At the core of any good insurance operation is the ability to quickly and efficiently process new policies while renewing existing ones — and providing end-to-end servicing of submissions and policies.
However, what can seem on the surface to be a set of fairly standard processes can soon become overly bureaucratic, inefficient, and resource-intensive. That’s down to the number of variables at play, like the exact type of insurance, the distribution channel, and the category of coverage.
On top of that, existing policy administration applications can come with added complications like customer location and product customization. That’s a lot to handle, and it results in inefficiencies popping up throughout the policy lifecycle.
According to McKinsey, insurers are not doing a great job when it comes to tackling these inefficiencies and reducing administrative and operating costs. McKinsey reports: “Between 2014 and 2019, expense ratios fell for only 45 percent of global P&C carriers… That’s a disappointing outcome for an industry that has communicated so much on the need for productivity improvements.”
Adding to stubborn costs is growing complexity. As segments of the insurance industry have tried to scale operations through acquisitions, the bulk of insurance firms have increased their operational complexity. That makes intended change initiatives, originally meant to smooth out acquisitions, even more difficult to manage – and more expensive.
In a lot of cases the solution would be to modernize the administration systems and make them more digital-centric. That won’t work here because the age and complicated nature of insurers’ systems typically means they will not play well with the newer functionalities of data tools. In fact, it would make it much more difficult to create a realistic and workable plan. Imagine trying to drive a bus and change all four tires at the same time – don’t try this at home (or work).
Instead, insurers need a strategy roadmap that lays out which key functions in the policy life cycle should be automated. This is where Celonis comes in.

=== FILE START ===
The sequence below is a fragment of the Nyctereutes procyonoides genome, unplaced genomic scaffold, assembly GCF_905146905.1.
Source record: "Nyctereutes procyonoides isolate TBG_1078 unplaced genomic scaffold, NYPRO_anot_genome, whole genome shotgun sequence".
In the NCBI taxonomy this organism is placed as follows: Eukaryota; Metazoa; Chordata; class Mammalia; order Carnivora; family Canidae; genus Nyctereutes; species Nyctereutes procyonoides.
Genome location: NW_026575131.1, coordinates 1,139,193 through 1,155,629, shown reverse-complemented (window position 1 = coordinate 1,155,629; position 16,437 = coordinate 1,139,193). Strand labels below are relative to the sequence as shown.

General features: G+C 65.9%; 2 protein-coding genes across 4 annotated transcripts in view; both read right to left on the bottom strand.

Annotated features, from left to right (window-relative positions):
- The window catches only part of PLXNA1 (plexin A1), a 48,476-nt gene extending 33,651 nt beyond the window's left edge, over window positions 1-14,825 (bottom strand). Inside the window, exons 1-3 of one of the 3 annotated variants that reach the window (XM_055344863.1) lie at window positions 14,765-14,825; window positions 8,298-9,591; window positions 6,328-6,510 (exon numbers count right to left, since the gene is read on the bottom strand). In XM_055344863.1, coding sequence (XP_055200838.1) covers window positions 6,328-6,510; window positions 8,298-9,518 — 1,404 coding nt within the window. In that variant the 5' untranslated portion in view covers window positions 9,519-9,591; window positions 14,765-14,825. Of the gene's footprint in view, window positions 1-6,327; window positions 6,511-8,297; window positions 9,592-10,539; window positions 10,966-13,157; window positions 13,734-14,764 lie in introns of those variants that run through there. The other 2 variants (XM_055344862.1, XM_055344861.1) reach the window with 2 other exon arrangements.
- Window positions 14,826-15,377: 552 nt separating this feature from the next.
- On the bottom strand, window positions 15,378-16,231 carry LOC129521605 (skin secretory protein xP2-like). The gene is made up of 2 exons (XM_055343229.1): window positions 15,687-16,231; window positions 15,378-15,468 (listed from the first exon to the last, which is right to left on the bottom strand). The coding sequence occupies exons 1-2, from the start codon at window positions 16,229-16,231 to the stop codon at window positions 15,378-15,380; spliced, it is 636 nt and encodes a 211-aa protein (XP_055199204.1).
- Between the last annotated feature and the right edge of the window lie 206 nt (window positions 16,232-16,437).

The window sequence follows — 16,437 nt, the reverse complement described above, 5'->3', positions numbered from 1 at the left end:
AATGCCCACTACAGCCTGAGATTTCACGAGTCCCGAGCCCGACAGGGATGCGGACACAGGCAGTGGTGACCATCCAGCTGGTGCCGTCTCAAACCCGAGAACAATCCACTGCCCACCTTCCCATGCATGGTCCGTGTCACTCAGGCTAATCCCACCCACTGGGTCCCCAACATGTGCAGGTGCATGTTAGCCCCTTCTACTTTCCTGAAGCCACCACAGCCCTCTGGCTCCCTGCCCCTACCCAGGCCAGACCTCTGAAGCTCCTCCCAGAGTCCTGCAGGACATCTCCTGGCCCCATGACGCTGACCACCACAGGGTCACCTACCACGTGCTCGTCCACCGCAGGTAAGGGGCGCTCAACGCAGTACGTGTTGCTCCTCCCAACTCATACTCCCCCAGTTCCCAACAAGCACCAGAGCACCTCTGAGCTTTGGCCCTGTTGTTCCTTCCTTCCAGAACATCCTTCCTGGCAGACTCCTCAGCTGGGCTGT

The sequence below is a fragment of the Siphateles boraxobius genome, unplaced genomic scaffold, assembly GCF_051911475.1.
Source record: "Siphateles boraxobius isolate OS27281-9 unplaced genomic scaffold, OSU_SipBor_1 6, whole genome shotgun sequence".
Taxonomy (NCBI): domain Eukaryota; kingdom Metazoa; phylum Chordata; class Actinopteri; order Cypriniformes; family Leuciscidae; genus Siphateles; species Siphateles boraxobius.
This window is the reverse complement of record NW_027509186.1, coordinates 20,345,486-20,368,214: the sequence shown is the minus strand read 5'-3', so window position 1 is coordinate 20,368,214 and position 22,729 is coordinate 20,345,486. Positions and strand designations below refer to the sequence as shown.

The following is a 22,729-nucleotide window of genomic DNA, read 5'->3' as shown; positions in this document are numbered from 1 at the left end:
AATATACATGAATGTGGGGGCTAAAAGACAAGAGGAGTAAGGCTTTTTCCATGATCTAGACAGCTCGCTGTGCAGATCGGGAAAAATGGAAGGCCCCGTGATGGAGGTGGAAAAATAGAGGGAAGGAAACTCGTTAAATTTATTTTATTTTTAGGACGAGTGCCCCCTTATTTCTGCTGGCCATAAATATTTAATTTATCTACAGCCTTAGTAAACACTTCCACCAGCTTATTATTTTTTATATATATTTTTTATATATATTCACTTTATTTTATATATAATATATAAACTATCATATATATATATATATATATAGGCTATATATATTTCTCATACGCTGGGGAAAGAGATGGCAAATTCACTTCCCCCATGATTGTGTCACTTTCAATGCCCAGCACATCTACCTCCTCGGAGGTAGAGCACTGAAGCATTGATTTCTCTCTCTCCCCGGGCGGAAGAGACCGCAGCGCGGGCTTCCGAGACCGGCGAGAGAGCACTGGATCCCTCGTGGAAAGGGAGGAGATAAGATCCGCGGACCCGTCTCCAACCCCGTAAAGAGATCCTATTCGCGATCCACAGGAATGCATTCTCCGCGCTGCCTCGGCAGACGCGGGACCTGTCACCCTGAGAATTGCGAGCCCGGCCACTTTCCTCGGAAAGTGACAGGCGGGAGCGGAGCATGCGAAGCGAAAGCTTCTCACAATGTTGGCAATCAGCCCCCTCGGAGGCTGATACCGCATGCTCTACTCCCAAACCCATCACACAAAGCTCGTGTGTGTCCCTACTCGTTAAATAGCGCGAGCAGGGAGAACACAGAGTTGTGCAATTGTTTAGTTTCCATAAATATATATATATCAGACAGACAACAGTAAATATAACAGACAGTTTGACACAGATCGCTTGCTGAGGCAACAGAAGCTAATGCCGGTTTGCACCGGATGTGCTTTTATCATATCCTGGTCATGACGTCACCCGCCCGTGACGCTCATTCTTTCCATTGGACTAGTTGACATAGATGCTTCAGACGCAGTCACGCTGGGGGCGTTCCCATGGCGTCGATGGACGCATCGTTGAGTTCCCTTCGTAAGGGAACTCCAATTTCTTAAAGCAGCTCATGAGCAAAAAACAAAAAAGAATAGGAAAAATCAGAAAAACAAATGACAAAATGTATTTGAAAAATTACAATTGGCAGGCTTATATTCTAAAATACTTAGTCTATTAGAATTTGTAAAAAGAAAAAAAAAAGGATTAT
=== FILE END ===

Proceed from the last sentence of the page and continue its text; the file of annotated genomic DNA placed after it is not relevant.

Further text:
Leveraging the Celonis Execution Management System (EMS), insurers can reveal and fix inefficiencies in the policy intake workflow.
That requires understanding the base processes, which is made possible by the process mining at the core of the EMS. Process Mining provides an X-ray of how the process runs — giving insurers comprehensive, real-time visibility over their business.
By working with the data logs from the policy administration system, Celonis provides insurers with key insights into the value drivers of the policy workflow. Whether it’s straight-through processing, rework analysis, submission hit rates, resource optimizations, or expense reductions, Celonis puts the key metrics in the hands of insurers so they can create transformational, but still realistic, roadmaps.
It doesn’t stop there. Celonis can also create workflow benchmarking of processes in their current state. That helps insurers automate the quality and assurance steps that ultimately drive greater functionality of core systems — and that automation too can be done in Celonis.
And when core systems are working well, insurers can expect improved expense ratios, faster work cycles, and increased customer satisfaction.